Jewish World Review July 25, 2006/ 29 Tamuz, 5766

Wesley Pruden

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Consumer Reports

Paying the price for moderation | STONINGTON, Conn. — "Ned Lamont" sounds like he might be a character in a funny book, with an unlikely white-bread name (think "Britt Reid" as the Green Hornet or "Clark Kent" as Superman), but there's nothing funny about his campaign for the U.S. Senate. He's making Joe Lieberman miserable.

The latest Quinnipiac Poll shows him leading Mr. Lieberman among likely Democratic voters by 51 percent to 47 percent. That's within the margin of error, but dramatically different from only a month ago, when Mr. Lieberman could take his ease with a 15-point lead.

The three-term senator has picked up an "endorsement" from Bill Clinton, who professed undying admiration for Mr. Lieberman ("a good senator, with the right position on most key Democratic issues") at least until Aug. 8, when Connecticut Democrats will choose between Messrs. Lieberman and Lamont. He came to Connecticut yesterday to campaign for him. But not necessarily by conviction; he'll help only until someone better comes along. Bubba "respects the primary process," a spokesman says, "and will support the candidate who wins the Democratic primary and work to help that candidate win."

Loyalty is a street that only runs in one direction where Bonnie and Clod abide, of course, but what is new is that so many Democrats, feeding a preternatural hatred of George W., are so eager to throw overboard a loyal Democrat, a one-time vice presidential candidate of their party, simply because he has shown loyalty of his own to the commander in chief on an issue of war and peace. The senator has been called "warmonger," "traitor," "scum," "weasel" and "liar." Those are just the insults polite enough for a Connecticut parlor.

"There's nothing that man could do to regain my respect after taking that kiss from George W. Bush," says a man fondling a cantaloupe at the Stop and Shop, a supermarket in nearby East Lyme. "Lieberman could cure cancer and I would still vote for Lamont."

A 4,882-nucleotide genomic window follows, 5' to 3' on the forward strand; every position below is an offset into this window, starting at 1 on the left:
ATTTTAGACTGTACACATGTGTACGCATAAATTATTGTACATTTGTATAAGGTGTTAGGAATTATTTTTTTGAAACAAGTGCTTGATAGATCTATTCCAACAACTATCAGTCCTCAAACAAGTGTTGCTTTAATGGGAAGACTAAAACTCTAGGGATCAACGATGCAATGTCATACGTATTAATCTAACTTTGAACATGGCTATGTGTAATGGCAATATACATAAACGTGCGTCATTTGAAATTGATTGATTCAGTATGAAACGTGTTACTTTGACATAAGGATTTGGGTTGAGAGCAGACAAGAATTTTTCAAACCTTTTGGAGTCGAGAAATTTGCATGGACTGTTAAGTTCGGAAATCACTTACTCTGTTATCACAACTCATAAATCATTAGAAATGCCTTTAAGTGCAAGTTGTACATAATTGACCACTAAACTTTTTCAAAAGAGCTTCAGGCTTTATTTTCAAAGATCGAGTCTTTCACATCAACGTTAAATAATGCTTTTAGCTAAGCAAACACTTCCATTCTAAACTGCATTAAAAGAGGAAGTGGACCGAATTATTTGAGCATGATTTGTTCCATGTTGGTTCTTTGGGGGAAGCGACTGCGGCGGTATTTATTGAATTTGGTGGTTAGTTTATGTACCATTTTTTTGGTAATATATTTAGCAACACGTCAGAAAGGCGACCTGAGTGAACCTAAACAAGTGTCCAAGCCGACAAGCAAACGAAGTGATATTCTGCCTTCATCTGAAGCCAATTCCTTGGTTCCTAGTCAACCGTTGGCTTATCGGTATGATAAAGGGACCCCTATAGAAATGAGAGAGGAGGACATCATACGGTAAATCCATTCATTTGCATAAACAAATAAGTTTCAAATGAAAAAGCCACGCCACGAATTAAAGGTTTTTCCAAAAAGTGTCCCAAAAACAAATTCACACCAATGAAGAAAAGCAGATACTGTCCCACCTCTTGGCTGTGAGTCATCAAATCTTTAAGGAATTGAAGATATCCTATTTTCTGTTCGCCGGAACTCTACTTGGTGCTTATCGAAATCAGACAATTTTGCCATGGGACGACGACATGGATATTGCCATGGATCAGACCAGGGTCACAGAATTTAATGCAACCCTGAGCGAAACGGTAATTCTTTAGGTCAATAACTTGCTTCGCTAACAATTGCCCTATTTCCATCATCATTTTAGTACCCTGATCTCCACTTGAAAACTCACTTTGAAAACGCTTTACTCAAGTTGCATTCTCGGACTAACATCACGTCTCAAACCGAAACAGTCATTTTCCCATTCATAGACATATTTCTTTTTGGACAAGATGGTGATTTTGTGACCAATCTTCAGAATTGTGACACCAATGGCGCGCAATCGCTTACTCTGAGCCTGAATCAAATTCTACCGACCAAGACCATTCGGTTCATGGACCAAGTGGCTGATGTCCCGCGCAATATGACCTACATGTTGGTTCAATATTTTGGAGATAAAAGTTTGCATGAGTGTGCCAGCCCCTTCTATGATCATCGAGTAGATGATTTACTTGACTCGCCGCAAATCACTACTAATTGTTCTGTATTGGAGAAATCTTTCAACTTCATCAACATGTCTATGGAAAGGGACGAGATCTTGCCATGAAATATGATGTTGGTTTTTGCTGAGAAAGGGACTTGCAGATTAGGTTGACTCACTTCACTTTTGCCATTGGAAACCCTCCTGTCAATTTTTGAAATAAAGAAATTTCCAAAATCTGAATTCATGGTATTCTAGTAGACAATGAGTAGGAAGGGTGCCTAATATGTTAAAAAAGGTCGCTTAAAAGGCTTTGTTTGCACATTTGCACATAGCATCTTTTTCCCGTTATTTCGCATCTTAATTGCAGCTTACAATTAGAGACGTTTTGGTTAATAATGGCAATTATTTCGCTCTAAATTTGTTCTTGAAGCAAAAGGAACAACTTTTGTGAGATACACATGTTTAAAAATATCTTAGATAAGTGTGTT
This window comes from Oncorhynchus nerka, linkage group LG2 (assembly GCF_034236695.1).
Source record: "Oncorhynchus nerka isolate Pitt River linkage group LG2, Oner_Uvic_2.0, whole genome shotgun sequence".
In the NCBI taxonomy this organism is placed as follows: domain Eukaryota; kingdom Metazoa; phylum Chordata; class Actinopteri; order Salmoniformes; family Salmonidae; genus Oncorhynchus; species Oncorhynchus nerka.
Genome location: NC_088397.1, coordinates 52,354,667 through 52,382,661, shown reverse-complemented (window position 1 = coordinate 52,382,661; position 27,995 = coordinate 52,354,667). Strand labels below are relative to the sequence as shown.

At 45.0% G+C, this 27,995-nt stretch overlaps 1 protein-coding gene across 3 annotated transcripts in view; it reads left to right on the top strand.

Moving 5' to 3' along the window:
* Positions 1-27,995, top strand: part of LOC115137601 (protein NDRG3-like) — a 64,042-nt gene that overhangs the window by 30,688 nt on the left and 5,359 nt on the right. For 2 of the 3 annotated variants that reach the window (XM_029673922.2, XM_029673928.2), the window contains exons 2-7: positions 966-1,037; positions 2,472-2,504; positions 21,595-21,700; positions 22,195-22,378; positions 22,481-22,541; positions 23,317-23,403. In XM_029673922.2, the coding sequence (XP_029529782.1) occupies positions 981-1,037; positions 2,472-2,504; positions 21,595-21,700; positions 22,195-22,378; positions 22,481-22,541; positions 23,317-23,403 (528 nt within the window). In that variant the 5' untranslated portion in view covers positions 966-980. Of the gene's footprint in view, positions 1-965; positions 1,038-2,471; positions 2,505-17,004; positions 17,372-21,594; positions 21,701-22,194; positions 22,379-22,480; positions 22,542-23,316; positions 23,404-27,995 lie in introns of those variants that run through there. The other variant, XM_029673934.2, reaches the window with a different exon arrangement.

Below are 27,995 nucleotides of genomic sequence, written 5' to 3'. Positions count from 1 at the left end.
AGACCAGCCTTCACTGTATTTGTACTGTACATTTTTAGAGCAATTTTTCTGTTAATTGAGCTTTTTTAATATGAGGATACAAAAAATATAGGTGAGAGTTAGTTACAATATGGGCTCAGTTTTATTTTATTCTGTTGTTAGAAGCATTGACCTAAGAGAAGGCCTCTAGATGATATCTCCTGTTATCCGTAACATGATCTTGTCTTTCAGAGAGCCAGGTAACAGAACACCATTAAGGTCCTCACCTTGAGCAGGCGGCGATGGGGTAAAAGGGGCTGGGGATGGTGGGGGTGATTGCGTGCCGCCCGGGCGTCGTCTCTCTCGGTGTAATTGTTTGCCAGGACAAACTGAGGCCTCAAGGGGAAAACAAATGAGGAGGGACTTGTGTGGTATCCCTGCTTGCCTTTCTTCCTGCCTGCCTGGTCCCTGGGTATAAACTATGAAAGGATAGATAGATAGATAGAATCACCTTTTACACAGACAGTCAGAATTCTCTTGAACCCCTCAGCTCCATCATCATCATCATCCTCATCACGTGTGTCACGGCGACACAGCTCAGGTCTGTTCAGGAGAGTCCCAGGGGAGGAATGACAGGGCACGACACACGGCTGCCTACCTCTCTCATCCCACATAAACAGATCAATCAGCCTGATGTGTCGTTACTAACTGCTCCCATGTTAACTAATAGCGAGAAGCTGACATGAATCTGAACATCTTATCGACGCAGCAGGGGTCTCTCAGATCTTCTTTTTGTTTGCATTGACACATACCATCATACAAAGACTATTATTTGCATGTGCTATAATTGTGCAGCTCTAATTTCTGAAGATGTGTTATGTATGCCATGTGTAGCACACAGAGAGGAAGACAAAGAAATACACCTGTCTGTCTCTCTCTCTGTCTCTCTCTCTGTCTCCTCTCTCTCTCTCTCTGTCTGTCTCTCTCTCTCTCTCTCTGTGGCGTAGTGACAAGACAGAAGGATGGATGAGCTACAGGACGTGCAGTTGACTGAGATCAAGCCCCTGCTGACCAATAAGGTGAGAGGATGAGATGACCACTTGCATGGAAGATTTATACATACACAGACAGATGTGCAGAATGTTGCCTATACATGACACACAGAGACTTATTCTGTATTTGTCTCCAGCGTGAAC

Such heartfelt passion seems a waste spent on mere politics, but the contempt a traveler through Connecticut hears aimed by the "Nedheads" is much like the vitriol in a particularly angry divorce. In a Fourth of July parade in the town of Willimantic, the Nedheads typically heckled the senator without mercy, marching under enormous papier-mache sendups of the senator's embrace of President Bush after the State of the Union address. That was in January, but for the Nedheads January was only yesterday.

Much of the rage is fed by Internet bloggers of the angry leftmost fringe, who vie to see how purple they can make their incoherent blogger prose. The source of the purplest passages is the Web site "Daily Kos," the mother lode of bile and rage against anything that smacks of American self-interest. Markos Moulitsas, the conductor of Daily Kos, has raised so much money for Democratic candidates that when Mr. Moulitsas held a rally of the "netroots" earlier this summer in a rundown hotel in Las Vegas nearly everybody in the party leadership showed up to get in line for some of the swag. But many Democrats are merely intimidated, not respectful, like a diner forced to listen to the blabbermouth lingering over his beer at the end of the bar, and the Lieberman race is regarded as a test of actual netroot strength.

Many Nedheads insist that the anger at the senator is not just about the war, he just doesn't represent Connecticut. Some are still angry that the senator publicly scolded Bubba for his public womanizing in the run-up to the impeachment (which he voted against). Others are still smarting because he lost a debate to Dick Cheney six years ago. Still, he voted against the Bush tax cuts, against the marriage amendment, against confirming Samuel Alito, against oil drilling in the Arctic wildlife refuge — all issues dear to Republican hearts.

But it's the war in Iraq that drives the hatred of George W. and anyone who says anything nice about him. The Nedheads are driven to further distraction by the knowledge that defeating the senator in the primary won't necessarily kill his career graveyard dead. He has taken steps to assure running as an independent in November, where the odds would lengthen considerably on Ned Lamont's challenge. The fat lady, who has to sing before it's all over, might well sleep through August.

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JWR contributor Wesley Pruden is editor in chief of The Washington Times. Comment by clicking here.

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